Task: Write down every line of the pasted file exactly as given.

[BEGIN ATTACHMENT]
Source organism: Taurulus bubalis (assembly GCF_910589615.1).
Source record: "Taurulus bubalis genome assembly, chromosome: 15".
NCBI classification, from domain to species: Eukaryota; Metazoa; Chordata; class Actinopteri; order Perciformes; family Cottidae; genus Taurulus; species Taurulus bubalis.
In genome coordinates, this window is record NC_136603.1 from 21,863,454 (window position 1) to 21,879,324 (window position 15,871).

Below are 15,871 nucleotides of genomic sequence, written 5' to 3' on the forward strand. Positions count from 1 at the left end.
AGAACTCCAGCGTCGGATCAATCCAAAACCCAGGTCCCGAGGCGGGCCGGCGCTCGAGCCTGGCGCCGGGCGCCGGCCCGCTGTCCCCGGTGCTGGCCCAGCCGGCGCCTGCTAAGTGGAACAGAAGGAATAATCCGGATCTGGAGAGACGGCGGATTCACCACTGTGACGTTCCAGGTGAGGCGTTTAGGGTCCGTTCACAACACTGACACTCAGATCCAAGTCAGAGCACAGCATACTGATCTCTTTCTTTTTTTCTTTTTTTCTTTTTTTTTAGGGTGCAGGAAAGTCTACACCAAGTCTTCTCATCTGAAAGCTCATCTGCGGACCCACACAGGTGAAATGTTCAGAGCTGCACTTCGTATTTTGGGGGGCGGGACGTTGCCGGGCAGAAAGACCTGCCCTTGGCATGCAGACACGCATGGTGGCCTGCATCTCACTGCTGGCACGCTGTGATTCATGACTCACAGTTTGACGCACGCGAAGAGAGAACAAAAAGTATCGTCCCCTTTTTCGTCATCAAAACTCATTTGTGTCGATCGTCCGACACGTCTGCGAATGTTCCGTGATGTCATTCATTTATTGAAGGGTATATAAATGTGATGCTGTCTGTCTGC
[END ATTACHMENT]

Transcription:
Source organism: Taurulus bubalis (assembly GCF_910589615.1).
Source record: "Taurulus bubalis genome assembly, chromosome: 15".
NCBI classification, from domain to species: Eukaryota; Metazoa; Chordata; class Actinopteri; order Perciformes; family Cottidae; genus Taurulus; species Taurulus bubalis.
In genome coordinates, this window is record NC_136603.1 from 21,863,454 (window position 1) to 21,879,324 (window position 15,871).

Below are 15,871 nucleotides of genomic sequence, written 5' to 3' on the forward strand. Positions count from 1 at the left end.
AGAACTCCAGCGTCGGATCAATCCAAAACCCAGGTCCCGAGGCGGGCCGGCGCTCGAGCCTGGCGCCGGGCGCCGGCCCGCTGTCCCCGGTGCTGGCCCAGCCGGCGCCTGCTAAGTGGAACAGAAGGAATAATCCGGATCTGGAGAGACGGCGGATTCACCACTGTGACGTTCCAGGTGAGGCGTTTAGGGTCCGTTCACAACACTGACACTCAGATCCAAGTCAGAGCACAGCATACTGATCTCTTTCTTTTTTTCTTTTTTTCTTTTTTTTTAGGGTGCAGGAAAGTCTACACCAAGTCTTCTCATCTGAAAGCTCATCTGCGGACCCACACAGGTGAAATGTTCAGAGCTGCACTTCGTATTTTGGGGGGCGGGACGTTGCCGGGCAGAAAGACCTGCCCTTGGCATGCAGACACGCATGGTGGCCTGCATCTCACTGCTGGCACGCTGTGATTCATGACTCACAGTTTGACGCACGCGAAGAGAGAACAAAAAGTATCGTCCCCTTTTTCGTCATCAAAACTCATTTGTGTCGATCGTCCGACACGTCTGCGAATGTTCCGTGATGTCATTCATTTATTGAAGGGTATATAAATGTGATGCTGTCTGTCTGC